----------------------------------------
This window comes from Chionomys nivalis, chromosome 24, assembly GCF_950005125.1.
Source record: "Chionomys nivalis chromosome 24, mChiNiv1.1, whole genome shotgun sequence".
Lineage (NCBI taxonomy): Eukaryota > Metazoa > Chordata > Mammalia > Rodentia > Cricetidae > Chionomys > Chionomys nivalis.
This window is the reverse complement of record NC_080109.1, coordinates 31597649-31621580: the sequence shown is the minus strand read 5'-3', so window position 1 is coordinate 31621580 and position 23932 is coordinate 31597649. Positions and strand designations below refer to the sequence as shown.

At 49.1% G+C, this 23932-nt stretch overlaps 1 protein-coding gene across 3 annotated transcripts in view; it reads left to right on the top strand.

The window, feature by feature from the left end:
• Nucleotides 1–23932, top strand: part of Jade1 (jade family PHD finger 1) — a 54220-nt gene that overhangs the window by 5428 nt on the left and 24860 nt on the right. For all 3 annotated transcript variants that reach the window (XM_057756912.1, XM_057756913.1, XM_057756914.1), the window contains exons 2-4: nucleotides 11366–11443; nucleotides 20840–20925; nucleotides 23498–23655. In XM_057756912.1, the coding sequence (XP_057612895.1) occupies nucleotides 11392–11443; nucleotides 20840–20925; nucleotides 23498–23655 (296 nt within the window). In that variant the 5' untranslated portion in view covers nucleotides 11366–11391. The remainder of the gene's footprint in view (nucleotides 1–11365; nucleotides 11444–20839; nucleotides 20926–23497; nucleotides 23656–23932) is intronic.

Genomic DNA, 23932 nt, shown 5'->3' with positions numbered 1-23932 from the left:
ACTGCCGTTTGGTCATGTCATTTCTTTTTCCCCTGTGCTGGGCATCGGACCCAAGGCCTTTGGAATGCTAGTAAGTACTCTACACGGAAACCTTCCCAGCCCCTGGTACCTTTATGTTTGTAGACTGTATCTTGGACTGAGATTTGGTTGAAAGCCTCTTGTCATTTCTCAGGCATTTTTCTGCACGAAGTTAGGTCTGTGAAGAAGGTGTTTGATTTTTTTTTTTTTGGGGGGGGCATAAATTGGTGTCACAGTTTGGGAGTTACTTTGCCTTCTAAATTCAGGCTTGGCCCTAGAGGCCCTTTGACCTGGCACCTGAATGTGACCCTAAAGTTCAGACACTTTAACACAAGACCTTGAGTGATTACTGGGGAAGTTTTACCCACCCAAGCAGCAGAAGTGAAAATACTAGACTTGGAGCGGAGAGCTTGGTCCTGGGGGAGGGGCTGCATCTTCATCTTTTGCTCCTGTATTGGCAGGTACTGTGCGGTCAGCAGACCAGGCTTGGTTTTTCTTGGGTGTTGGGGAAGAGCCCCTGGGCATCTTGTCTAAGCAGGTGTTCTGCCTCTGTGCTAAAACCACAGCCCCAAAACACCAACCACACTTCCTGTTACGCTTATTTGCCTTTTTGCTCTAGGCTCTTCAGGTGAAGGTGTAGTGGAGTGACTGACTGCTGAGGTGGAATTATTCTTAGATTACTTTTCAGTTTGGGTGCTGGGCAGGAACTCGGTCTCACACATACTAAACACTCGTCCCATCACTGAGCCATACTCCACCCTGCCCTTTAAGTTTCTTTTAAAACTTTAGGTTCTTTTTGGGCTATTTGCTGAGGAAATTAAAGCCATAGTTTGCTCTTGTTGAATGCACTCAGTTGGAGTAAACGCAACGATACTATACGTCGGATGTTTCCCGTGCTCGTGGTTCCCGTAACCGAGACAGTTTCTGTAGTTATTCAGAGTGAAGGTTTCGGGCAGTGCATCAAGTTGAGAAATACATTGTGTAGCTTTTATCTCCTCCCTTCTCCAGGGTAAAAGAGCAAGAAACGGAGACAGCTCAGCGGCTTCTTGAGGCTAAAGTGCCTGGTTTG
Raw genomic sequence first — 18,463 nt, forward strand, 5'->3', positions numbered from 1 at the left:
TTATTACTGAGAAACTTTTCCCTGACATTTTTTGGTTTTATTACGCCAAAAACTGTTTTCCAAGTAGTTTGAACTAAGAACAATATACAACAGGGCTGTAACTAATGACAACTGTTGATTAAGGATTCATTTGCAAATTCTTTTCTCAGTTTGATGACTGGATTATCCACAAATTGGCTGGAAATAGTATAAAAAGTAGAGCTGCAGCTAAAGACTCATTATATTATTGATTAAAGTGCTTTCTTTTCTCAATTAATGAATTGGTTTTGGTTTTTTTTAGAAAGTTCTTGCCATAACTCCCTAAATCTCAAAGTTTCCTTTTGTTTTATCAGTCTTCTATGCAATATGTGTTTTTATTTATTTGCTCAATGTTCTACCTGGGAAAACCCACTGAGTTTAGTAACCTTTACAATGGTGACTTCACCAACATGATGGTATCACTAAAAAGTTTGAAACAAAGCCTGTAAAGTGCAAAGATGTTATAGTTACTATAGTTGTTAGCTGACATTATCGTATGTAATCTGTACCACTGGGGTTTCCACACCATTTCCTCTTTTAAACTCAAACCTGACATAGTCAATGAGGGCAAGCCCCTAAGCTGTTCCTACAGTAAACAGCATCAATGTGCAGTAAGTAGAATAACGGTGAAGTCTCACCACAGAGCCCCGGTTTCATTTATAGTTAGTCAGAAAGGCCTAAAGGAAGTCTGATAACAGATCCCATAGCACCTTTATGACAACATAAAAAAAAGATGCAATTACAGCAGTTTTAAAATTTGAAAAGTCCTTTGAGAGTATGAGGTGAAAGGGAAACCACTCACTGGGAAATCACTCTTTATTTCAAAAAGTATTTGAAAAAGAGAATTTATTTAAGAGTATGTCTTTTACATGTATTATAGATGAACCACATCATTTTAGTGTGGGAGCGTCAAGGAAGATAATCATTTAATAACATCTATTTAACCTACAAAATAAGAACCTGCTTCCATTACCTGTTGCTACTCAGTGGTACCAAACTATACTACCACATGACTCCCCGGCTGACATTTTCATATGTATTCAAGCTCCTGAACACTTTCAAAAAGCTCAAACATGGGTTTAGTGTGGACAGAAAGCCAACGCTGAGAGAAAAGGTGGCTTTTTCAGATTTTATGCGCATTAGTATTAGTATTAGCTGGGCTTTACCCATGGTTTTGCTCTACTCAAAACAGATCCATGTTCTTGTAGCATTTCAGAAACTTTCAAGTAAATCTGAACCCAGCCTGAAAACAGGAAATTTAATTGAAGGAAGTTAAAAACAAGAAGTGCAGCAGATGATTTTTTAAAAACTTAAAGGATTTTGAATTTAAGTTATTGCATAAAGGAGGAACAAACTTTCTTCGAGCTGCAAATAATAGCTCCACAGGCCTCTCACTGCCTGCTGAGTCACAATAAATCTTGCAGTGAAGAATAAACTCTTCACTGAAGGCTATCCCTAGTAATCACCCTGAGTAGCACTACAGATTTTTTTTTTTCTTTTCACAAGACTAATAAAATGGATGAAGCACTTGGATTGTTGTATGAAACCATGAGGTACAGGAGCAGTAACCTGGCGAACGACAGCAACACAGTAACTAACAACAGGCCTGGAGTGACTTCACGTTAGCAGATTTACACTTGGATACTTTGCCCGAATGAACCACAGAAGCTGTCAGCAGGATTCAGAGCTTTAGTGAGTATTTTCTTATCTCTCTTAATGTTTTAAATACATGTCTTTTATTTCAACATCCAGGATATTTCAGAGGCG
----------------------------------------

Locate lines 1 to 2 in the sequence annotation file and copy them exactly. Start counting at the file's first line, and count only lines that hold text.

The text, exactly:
This window comes from Chionomys nivalis, chromosome 24, assembly GCF_950005125.1.
Source record: "Chionomys nivalis chromosome 24, mChiNiv1.1, whole genome shotgun sequence".